experience. when they pull into the lot they will
not give you a pass. they will want to check you
for warrants, car insurance,search your car
especially if the rest stop if a speed trap in the first place!
rest stop= no no


At 8:55 AM, Anonymous Tom said...

I unfortunately have been homeless about 2 months now. I was approached by police because I had those windshield shades on the sides of my car for privacy, and someone in the neighborhood called police. I didn't get a ticket or anything. But I installed window tint on my windows (it is relatively CHEAP and easy to do). I used the DARKEST window tint so nobody can see in at all. So far I've had no problems.
But staying warm at night IS a problem sometimes, even in Texas!!

At 11:31 PM, Anonymous William said...

I'm drawn to adventure. I'm going to do this by choice. I have a job and an old Mercedes. The three friends I told think I'm mad. I want to try a different way of living. I'm looking for a camper to pull around. It will be my home. A car can be a home.

At 7:44 AM, Anonymous Anonymous said...

Hey Mr. Mobile Homemaker - if you still follow this wonderful blog you created I would greatly appreciate a little advice as in a little over a month I'm looking at my first experiences with car living. It will be my 7th (!) experience with homelessness though - in the past I have either done the shelter thing, slept rough (outdoors) or couch surfed when I had the option available to me. For the first time I will have a vehicle albeit not a very good one - a 1992 ford taurus sedan with about 180k miles on it. In general I'm looking forward to the experience (shelter living is absolutely horrid and exactly as you have outlined - to anyone considering it I hope you don't mind having all of your stuff stolen, getting sick and possibly with something very serious like tuberculosis, and having the staff preach to you for hours about how its all your fault since your soul isn't right with Jesus, or even worse make you listen to a come to jesus sermon just to get a meal ticket) but being new to it I have a few quick questions that I couldn't find answers to elsewhere in your blog. I will be breaking in my car for living in the dead of January in Wisconsin - my question has to deal with the temperatures I will encounter. Keeping myself warm will not be a problem - I've conducted some field tests very recently and through layering i can stay quite warm. My question is keeping other things from freezing, like water for drinking - any suggestions? Right now the best solution I've come up with is to sleep with my cooler between my legs - won't be comfy but having water in liquid form would be worth it imo.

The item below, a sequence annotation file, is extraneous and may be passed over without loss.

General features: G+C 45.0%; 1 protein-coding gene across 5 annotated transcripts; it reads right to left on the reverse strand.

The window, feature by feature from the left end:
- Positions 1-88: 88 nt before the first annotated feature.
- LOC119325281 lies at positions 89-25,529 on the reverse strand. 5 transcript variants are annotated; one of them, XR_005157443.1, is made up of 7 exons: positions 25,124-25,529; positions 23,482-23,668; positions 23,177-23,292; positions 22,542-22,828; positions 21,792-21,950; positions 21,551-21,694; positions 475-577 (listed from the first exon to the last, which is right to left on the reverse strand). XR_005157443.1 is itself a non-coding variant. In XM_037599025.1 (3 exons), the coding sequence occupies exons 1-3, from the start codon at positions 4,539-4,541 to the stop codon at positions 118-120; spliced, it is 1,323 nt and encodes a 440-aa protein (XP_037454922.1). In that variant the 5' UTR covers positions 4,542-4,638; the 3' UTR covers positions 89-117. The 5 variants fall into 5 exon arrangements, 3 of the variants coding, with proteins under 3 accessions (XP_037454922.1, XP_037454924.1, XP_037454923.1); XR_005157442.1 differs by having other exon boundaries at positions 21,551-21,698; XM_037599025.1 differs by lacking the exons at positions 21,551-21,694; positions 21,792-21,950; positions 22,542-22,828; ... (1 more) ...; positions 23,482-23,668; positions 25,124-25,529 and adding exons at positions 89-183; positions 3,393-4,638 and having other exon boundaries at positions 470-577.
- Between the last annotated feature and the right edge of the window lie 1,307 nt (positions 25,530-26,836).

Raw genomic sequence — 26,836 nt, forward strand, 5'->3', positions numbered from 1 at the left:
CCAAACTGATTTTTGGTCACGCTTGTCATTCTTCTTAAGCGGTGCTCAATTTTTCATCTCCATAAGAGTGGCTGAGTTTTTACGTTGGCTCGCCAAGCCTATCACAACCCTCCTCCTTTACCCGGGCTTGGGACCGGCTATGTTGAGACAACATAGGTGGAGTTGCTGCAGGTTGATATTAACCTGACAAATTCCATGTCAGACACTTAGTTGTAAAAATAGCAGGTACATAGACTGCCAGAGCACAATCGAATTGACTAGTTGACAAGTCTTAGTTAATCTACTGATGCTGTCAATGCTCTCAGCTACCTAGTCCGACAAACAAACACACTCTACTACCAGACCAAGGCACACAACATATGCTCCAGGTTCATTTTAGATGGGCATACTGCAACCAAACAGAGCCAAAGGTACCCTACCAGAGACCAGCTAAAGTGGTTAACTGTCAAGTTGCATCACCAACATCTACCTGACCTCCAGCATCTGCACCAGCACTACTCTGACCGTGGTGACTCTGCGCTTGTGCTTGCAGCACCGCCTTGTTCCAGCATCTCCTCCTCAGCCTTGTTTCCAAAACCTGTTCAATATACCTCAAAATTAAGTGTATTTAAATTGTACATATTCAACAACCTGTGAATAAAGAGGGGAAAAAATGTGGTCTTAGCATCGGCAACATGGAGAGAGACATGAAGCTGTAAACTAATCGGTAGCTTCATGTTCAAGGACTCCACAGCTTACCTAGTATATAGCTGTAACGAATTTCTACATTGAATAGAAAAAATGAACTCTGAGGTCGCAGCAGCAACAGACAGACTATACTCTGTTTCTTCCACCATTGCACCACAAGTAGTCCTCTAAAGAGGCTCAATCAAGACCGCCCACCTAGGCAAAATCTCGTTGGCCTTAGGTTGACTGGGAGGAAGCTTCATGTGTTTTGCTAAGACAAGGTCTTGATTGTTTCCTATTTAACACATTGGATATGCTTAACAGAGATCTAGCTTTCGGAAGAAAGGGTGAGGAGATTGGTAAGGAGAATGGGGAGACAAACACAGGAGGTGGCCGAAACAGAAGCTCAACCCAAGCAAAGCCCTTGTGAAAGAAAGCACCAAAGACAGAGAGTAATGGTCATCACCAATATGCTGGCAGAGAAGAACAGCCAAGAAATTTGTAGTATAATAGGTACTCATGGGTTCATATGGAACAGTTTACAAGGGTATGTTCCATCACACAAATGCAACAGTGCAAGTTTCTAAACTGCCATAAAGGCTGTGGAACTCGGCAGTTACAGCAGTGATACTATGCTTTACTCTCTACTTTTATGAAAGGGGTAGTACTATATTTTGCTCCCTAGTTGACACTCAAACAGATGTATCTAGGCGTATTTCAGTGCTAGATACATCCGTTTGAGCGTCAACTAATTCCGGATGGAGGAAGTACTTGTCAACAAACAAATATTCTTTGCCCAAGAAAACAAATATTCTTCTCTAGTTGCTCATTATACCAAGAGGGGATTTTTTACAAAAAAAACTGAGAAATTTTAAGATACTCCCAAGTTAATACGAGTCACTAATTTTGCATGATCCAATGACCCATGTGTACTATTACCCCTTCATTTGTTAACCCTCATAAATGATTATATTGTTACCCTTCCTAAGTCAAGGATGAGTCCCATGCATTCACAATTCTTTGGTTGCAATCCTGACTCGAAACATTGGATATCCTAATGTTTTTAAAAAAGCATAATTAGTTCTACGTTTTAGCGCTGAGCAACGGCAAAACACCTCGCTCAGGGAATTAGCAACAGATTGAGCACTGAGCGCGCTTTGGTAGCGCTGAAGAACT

At 3:22 PM, Anonymous MiniCargoVan said...

Great blog. I know the post is a few years old, but if you're still checking comments, any thoughts about my van?

I've got an old cargo mini van painted black (pretty new paint) and the side rear windows were painted black on the inside so it looks like very dark tint. I've put some cheap removable 5% tint on the rear window and a dark curtain for extra cover, to block view by a cops flashlight. You can't see that a curtain is there from the outside. The front window has a refective sun visor and between the cab and back I hung some peg board.

My goal is for it to look like a contruction or service vehicle. I don't think visible curtains are a good idea, because that says "live in". I'm planning on making a solid aluminum gate between the cab and the back, similar to how some cargo cans have the cargo area secure. This would make it look more like a service vehicle and would allow for complete concealment from the front. Also, it would allow for some security in case the front windows were broken into. The cops may flash their light into the front cab and just see what seems to be an empty utility vehicle. Maybe add some props, like an old paint brush, box of nails and clip board to leave on the front seat? Something that says "contruction" but only worth a few bucks, so not worth breaking in for. I think the goal here is to play the part of what people want to see and they will buy it. If people walking by or cops can make sense of the vehicle easily, they will not expect someone to be sleeping inside.

At 7:25 AM, Anonymous Anonymous said...

This is fascinating, thanks for the time you've put into this. This will become more and more common.

At 11:28 PM, Anonymous Tim said...

Hello, Tim here. I'm currently looking at homelessness in a car. I haven't read through everything yet, but I get the feeling the question hasn't been answered. In many states, NJ included, you can't get your license or register a vehicle without a valid physical address. It's not fair, but what can you do. The solution I came across is that a local UPS store offers a post box with it's address as a physical address (not P.O.). I just received my license using this address and will also be registering and insuring my car with this address. Hope that helps some people.